Bills advance to allow food, beverage vendors at Capitol, MSP

Missouri’s Capitol and the state will soon commemorate several anniversaries, and with those milestones, the Capitol Commission wants to celebrate by hosting events that include bringing in food and beverage vendors to the Capitol and the Missouri State Penitentiary.

Bills have been filed in both the House and Senate to allow for such vendors. They were presented to and passed by their respective committees Wednesday.

“To celebrate this 100th anniversary (of the Capitol), we’re asking the body to approve to allow the Commission to enter into contracts with vendors to sell food and beverages at commemorative events in this building,” said Rep. Tom Flanigan, the House bill’s sponsor. “It’s a way for the Capitol Commission to raise funds.”

Sen. Mike Kehoe, R-Jefferson City, said the Capitol Commission is in charge of a lot of artwork and decorating inside the Capitol and raising funds would help it fund its projects.

He said one celebration could include in 2019 the centennial celebration of the first legislative session in the new building in 1919.

“It’s an opportunity to invite folks in for things like black tie events, and a way to let Missourians know it (the Capitol) is a great place,” Kehoe said.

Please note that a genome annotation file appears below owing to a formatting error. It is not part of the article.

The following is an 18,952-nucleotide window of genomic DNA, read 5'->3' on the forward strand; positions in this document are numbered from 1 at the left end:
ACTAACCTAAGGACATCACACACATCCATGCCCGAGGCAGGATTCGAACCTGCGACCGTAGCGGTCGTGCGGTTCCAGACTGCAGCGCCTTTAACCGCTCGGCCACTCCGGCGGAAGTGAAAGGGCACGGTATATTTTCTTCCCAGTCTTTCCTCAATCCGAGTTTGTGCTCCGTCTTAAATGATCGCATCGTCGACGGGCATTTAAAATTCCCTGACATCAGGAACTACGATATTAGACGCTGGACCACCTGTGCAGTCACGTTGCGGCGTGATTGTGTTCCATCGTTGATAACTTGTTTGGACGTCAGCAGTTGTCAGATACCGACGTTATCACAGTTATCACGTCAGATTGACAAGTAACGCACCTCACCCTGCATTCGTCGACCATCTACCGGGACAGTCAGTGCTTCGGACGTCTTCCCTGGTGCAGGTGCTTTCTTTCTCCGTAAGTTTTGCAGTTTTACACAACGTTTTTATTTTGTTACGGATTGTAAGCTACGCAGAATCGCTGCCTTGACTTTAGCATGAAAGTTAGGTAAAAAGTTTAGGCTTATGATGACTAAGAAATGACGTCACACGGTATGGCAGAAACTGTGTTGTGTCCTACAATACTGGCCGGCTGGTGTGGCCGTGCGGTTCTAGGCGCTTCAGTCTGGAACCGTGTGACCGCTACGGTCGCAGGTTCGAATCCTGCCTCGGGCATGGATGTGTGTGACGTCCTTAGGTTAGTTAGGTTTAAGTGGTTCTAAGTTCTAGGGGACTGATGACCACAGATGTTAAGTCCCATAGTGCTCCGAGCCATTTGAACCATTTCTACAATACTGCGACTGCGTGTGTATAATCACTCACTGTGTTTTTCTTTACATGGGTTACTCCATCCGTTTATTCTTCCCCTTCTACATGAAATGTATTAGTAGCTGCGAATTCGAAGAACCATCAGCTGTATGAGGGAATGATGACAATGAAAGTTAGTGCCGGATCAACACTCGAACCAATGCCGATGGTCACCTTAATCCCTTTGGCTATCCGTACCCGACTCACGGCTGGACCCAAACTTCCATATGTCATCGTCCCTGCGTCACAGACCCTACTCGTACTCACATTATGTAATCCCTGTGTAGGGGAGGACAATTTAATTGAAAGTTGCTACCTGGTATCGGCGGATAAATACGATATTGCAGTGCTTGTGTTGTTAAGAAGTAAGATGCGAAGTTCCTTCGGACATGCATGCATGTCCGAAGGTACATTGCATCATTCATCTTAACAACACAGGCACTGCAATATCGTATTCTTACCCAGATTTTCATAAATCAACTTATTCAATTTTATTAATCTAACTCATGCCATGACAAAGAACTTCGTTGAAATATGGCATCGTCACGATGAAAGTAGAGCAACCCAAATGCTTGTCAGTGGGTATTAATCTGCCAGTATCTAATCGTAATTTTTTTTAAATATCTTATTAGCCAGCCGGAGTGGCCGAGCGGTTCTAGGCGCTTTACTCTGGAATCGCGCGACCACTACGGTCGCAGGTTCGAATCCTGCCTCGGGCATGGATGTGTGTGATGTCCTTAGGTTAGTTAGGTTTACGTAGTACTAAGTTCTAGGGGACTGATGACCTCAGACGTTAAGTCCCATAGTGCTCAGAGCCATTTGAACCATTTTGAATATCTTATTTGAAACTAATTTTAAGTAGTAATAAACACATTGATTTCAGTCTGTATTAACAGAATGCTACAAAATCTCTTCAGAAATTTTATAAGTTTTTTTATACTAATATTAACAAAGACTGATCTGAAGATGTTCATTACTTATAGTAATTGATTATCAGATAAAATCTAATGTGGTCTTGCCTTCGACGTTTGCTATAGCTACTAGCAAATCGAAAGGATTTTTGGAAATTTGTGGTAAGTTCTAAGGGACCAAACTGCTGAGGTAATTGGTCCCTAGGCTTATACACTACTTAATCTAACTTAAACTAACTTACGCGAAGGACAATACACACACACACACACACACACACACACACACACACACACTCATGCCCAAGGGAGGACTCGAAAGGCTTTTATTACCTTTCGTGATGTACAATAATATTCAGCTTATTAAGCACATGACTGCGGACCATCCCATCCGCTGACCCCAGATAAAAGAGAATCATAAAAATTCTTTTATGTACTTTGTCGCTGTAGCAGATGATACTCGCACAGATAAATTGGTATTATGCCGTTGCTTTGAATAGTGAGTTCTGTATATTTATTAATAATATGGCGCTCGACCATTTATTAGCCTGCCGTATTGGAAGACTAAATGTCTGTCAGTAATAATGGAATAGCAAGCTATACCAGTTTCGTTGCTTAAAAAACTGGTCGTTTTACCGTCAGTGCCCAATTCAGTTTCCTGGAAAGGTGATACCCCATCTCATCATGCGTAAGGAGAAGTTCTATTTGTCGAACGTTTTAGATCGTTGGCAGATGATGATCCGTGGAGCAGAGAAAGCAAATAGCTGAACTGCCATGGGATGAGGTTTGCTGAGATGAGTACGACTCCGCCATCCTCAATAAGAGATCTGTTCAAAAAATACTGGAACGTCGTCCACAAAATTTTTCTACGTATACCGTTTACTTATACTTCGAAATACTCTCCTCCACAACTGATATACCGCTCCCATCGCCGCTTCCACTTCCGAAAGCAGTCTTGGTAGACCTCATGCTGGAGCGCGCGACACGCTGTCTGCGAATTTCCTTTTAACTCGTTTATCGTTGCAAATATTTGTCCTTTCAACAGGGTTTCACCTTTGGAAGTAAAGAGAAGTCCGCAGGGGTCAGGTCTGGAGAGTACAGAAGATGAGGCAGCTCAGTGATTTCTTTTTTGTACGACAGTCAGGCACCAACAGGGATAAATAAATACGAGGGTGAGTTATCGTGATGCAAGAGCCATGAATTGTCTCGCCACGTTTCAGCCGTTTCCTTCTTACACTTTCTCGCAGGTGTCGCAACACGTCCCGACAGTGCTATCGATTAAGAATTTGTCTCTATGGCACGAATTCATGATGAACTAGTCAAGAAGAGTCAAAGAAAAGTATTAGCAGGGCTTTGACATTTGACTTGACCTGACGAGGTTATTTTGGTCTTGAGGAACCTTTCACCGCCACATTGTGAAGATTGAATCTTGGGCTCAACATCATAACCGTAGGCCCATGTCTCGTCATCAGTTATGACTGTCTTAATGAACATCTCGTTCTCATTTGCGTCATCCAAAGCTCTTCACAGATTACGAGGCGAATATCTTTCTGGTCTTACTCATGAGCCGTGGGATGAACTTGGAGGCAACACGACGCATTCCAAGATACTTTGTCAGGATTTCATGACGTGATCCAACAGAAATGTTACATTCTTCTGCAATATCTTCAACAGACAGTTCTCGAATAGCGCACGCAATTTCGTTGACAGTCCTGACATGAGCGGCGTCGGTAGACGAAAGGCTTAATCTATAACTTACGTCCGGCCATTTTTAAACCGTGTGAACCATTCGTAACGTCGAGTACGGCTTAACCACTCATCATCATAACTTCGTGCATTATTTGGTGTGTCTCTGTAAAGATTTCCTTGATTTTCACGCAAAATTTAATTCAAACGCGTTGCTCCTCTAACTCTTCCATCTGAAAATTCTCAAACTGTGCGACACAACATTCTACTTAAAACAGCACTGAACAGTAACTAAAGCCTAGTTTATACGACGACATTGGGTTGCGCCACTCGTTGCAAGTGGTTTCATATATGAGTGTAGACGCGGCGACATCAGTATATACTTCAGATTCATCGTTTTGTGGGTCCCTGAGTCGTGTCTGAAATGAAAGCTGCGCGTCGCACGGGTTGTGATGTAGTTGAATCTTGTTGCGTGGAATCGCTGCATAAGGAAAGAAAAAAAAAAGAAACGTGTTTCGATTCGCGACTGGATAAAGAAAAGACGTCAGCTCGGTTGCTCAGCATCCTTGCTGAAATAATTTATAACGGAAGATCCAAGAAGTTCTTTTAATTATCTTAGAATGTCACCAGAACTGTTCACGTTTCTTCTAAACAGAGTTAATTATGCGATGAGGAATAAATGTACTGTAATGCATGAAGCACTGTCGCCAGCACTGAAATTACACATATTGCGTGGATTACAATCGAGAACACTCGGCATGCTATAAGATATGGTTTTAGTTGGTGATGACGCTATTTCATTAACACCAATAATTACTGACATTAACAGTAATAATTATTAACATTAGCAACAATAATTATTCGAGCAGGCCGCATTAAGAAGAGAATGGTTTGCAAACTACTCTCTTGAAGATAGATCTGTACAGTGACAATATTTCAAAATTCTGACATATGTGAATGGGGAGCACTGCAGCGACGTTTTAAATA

Dana Miller, chair of the Capitol Commission, said the group’s goal is to raise money to facilitate projects at the Capitol and raise money for the building and the needs it faces.

The Jefferson City Convention and Visitors Bureau cites the Capitol and MSP as a huge draw to visitors and the CVB supports the efforts of the bill.

“With (MSP), we have a tremendous amount of requests to have events there,” said Diane Gillespie, executive director of the CVB. “That would be significant marketing for the city and the state.”

Tom Rackers, a lobbyist for Jefferson City, believes the bill would give the city yet another tool to work with, especially with development of MSP.

Flanigan said the bill doesn’t cost the state anything. It helps stress the importance of the Capitol building by allowing the Capitol Commission to raise funds for decor.

He said things like decor are important because other capital improvements are already in the planning process.

Those improvements include a remodel of the elevators, updating the HVAC system, ridding the building of mold and reducing moisture in the building.

“These projects are starting because this building is important enough to maintain,” Flanigan said. “It’s a privilege to work in this building and to improve it.”

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